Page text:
I’m wondering about something for Halloween . . . Thanksgiving . . . Christmas . . . Easter . . . I think anything is possible once you get the basic house structure and you can create variations upon variations. I like to see what others create and I try to improve on their idea . . . I believe Tim Holtz designed the dwelling house to have fun and see what would develop . . . Then he came up with more dies to add to it . . . Like the Surf Shack, Village Winter, Bell Tower for a church and school house . . . The Village Manor — which would make an excellent Haunted House . . . and the Village Bungalow . . . That one would be delightful for spring or Easter with flowers and bunnies . . . But, it could also work for other seasons, too . . .
Just take a moment to look at the different houses all made from The Village Dwelling and you’ll soon find other houses you can make by combining elements from the other dies.
The important thing is to get the basics down first . . . Then you can design some extra-ordinary dwellings from your own imagination.
Here are some links you may find helpful:
With these along with the images in the post, you’ll have everything you need, except paper, to build villages for every season of the year.
And, if this is your first purchase of a Sizzix Big Shot or Vagabond, it’s a good idea to get the extended cutting plates and a crease pad and other suggestions that go with the machine and with the dies you’re purchasing. You don’t want to wait for your next order to arrive before being able to use your dies.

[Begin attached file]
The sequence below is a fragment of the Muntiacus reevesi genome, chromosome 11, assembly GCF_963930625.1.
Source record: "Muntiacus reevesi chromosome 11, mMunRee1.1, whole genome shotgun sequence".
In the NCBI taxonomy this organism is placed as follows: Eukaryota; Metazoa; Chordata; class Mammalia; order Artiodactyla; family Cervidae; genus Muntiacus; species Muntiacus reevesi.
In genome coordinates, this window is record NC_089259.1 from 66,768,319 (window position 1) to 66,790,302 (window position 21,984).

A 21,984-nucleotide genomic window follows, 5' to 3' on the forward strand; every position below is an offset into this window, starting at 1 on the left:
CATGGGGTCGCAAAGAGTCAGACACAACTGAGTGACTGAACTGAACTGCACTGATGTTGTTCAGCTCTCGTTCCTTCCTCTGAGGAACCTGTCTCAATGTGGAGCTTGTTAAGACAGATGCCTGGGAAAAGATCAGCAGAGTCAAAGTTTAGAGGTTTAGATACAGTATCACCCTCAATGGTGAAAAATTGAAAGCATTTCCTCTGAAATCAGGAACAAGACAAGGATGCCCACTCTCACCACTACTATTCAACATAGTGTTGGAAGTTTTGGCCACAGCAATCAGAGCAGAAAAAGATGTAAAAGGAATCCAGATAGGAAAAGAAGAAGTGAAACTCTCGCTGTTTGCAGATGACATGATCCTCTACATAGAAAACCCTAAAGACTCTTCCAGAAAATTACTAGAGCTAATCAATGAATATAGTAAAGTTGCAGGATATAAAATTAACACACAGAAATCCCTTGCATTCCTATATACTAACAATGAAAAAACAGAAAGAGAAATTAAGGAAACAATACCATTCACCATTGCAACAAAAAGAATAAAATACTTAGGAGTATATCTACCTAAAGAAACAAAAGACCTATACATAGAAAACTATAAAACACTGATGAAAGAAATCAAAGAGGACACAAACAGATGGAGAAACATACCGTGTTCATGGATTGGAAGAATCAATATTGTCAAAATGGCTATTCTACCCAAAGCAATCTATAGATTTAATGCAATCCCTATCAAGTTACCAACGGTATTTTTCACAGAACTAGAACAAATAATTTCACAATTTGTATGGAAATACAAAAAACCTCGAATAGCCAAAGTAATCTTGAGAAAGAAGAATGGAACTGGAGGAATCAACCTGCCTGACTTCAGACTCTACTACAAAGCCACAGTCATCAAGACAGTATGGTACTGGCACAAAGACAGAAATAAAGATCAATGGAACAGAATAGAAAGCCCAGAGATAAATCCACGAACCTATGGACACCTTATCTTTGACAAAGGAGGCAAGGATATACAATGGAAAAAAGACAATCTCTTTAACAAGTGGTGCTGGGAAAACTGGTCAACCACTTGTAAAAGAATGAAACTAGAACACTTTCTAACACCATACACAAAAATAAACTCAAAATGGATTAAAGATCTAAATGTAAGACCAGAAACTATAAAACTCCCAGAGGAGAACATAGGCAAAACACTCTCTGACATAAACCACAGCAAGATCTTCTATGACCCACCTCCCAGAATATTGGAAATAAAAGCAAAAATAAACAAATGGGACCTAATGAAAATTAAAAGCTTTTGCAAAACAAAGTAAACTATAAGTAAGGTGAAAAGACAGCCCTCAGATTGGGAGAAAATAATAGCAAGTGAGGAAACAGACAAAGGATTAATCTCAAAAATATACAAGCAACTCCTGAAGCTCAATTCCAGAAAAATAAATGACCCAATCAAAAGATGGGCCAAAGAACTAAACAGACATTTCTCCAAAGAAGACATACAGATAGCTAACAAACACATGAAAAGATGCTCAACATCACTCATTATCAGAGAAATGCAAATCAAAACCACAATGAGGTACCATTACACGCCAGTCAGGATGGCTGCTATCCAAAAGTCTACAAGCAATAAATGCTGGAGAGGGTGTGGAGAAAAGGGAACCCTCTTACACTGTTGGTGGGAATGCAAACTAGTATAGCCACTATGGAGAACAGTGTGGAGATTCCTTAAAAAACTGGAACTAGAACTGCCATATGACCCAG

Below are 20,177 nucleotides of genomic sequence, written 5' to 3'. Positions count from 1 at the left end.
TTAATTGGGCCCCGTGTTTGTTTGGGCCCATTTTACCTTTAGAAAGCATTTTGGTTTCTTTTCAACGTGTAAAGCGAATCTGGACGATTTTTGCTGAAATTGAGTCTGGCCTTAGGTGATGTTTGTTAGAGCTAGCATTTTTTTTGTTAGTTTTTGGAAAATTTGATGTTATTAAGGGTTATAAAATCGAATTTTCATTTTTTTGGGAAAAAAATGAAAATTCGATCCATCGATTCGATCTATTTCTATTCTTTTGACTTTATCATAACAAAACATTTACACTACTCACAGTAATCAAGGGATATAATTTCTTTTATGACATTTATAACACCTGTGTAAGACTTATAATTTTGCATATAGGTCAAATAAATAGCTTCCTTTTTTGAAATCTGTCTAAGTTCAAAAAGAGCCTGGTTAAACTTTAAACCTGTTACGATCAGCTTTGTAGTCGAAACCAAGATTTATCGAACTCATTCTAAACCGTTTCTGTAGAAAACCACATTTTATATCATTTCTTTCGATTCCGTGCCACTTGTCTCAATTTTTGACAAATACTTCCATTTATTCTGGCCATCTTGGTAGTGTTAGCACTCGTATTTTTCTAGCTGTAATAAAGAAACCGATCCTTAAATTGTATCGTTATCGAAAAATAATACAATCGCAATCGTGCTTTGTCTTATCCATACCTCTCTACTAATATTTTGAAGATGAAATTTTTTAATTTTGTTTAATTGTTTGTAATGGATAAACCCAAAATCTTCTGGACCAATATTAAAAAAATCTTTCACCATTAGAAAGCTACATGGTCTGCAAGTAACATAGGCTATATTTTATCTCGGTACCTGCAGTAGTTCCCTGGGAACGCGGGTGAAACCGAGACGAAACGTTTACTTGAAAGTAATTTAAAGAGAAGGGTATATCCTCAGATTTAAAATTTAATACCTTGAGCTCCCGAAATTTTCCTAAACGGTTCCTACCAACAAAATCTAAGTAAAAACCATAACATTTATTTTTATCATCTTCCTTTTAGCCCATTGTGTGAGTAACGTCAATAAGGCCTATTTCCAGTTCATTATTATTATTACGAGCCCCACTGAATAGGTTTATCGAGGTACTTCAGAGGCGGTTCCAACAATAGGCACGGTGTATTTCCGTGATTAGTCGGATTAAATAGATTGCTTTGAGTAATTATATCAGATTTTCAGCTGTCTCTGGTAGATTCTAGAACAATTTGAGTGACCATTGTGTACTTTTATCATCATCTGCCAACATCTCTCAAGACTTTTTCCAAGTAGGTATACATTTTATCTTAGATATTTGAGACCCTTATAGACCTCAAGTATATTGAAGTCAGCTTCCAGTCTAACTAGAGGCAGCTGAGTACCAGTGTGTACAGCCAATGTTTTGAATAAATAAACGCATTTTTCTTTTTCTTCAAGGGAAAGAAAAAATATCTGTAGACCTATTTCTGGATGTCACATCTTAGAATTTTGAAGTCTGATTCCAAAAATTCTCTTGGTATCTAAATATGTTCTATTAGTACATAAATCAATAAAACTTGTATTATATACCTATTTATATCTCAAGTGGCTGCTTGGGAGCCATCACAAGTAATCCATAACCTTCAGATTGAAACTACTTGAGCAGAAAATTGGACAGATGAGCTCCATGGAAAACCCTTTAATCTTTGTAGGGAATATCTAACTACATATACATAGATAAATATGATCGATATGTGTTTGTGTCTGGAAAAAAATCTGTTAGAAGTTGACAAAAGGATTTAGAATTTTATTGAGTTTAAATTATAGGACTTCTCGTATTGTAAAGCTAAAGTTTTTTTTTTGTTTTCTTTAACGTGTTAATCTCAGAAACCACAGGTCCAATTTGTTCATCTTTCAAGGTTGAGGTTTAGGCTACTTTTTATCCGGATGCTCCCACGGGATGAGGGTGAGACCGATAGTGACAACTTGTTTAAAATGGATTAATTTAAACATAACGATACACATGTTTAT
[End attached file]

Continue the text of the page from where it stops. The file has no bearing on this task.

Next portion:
Twenty, Twenty-five, Maybe Even 30 years ago . . .
I was at my favorite craft store.
This was when scrapbooks were the “in thing.”
For me, a scrap book was not a photo album, but a book where you saved newspaper articles, ticket stubs, pressed flowers, printed programs and flyers . . . Maybe those photo booth strips of silly pictures you’d take with your friends . . . maybe even those fortune telling cards you’d get from a machine . . . or even tokens from the county fair . . . Just junk . . . but they were treasures to you at that time . . . It’s now emphemera. A fancy name for junk collected, that seemed valuable for a short time.
Back then you could buy designer papers by the sheet and there were special cut-outs and embellishments available to buy to dress up your scrapbook pages of family vacations or family holidays . . .
Papercrafting has come a long way . . .
There are cutting machines, our computers and printers have come a long way since then, as has the internet.
We can buy designer paper, still . . . or we can download it and print it out on our card stock . . . We can buy all kinds of bling to go along with our scrapbook pages or even make our own scrapbooks, mini-albums, cards . . . centerpieces, gift boxes . . . etc.
Many papercraft hobbies have become a business. It’s amazing how times have changed . . .
I shouldn’t be surprised or amazed, actually . . . Some things grow rather than die out. We do love our hobbies and paper crafts have been around for centuries . . . We always think we’ve discovered something new and exciting only to find that it has all been done before. Maybe not as easily as today, but it has been done before.
I like papercrafts with a purpose . . . boxes . . . books with secret compartments . . . 3-D Haunted Houses with a secret compartment . . . even cards with a slot for a lollipop . . .